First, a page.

Kenko, who was born in about 1283, was the son of Urabe Kaneaki, a Shinto priest of modest rank.
In his early twenties, Kenko served the Emperor Go-Nijo (1285-1308) as a chamberlain, but by the time he turned thirty, he had already retired into religion.
He exemplifies that all humans have this simple wish by describing their struggle to get on in the world with a race where everyone is a contestant.
Rich, poor, old, young, men, women coming from different backgrounds, they all give everything they got to make sure that they will get on in life.
To reach their goal, they don’t shy away from hurting those in front of them or to make sure that those who are behind then remain there.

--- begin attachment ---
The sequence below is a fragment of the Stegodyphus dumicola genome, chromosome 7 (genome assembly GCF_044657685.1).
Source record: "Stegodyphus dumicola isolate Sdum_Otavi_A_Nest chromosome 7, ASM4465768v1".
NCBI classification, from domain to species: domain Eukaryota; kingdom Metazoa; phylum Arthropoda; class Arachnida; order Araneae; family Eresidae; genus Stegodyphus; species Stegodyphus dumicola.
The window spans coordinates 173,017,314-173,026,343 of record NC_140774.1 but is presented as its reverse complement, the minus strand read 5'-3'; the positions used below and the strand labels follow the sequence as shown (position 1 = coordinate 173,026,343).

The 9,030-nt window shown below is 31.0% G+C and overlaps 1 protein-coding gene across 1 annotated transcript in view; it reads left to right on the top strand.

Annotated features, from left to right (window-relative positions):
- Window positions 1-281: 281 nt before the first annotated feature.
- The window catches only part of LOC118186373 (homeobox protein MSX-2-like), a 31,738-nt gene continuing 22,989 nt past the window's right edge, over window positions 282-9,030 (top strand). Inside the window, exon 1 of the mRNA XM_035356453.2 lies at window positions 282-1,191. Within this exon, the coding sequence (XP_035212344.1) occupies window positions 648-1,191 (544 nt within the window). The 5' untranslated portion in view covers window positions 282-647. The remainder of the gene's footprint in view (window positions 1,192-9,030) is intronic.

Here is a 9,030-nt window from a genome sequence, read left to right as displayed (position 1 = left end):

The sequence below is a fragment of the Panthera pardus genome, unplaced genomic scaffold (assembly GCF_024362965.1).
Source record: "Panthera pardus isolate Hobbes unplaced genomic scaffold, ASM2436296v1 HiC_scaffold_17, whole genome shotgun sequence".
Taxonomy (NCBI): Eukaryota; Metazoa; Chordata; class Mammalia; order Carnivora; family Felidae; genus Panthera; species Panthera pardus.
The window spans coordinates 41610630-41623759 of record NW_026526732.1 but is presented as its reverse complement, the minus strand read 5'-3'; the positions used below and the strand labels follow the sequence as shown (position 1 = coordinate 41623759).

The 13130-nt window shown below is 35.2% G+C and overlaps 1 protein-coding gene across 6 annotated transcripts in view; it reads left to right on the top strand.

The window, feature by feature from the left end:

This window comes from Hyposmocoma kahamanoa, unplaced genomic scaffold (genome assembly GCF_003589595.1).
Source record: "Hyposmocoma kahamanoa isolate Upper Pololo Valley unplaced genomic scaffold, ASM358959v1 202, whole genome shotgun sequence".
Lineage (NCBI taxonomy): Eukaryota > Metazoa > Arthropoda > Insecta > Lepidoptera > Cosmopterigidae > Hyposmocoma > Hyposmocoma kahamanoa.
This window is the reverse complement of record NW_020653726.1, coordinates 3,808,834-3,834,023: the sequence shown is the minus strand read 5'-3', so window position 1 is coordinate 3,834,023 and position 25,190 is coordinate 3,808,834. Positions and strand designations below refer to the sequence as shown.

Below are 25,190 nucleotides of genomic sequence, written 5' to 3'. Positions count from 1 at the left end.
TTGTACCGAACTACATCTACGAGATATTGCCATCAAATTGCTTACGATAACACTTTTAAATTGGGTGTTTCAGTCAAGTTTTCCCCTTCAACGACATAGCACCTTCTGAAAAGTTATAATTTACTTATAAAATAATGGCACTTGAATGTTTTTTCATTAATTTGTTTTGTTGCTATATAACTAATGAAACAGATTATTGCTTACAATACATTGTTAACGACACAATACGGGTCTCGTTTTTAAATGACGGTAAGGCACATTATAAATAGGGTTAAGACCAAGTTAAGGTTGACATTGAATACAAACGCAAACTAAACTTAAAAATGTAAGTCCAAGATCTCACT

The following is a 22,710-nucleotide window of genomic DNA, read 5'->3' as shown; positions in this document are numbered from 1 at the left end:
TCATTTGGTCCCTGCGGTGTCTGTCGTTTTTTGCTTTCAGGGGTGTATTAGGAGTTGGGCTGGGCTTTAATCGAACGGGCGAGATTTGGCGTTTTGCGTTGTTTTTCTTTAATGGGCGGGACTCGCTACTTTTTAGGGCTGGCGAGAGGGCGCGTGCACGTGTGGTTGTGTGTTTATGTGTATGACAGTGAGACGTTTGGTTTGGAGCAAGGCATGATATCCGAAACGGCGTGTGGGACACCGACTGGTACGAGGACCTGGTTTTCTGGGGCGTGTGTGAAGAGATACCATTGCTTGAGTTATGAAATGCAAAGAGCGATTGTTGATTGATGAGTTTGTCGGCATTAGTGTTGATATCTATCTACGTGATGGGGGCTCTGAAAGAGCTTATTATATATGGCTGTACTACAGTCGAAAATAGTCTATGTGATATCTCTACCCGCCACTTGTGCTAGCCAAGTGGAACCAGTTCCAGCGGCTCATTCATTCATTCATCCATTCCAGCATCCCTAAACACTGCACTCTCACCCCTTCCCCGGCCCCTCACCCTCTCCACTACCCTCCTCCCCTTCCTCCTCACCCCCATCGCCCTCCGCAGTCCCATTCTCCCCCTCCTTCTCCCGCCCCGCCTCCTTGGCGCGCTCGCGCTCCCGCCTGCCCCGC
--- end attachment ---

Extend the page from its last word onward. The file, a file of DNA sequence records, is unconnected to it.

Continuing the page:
Through this theme, the narrator wants to point out that every human is only interested in getting what he wants and he doesn’t care about what happens with those around him as long as he is happy.Appreciation of classical literature flourished in the early Edo period in the context of a trend for reviving classical culture in which the Emperor Go-Mizunoo (1596-1680) played a central role.With a rapid increase in demand for paintings with themes taken from classical literature, large numbers of Tsurezure-e were produced in this period.Over a century after Kenko completed Essays in Idleness in the closing years of the Kamakura period (probably around 1333), the work began to gain a sympathetic reception among the poets and linked-verse masters of the Muromachi period (1336-1573).In the Edo period (1600-1868), with the shogunate’s encouragement of scholarship and the development of printing technologies, the essays swiftly captured a wide readership.Written sometime between 13, the Essays in Idleness, with their timeless relevance and charm, hardly mirror the turbulent times in which they were born.Despite the struggle between the Emperor Go-Daigo and the usurping Hojo family that rocked Japan during these years, the Buddhist priest Kenko found himself "with nothing better to do, jotting down at random wha Written sometime between 13, the Essays in Idleness, with their timeless relevance and charm, hardly mirror the turbulent times in which they were born.The Suntory Museum recently acquired the twenty volumes of Tsurezuregusa handscrolls by Kaiho Yusetsu for its collection.For Tsurezure-e, artists usually painted several scenes, having selected popular episodes from the Essays in Idleness or episodes that readily lent themselves to depiction.Responding to that growing demand, several schools of painting, including the Kano, Tosa, and Sumiyoshi schools, turned to creating their own Tsurezure-e.As a result, there is no discernible correlation in style or motif between their works; artists freely chose which episodes to depict.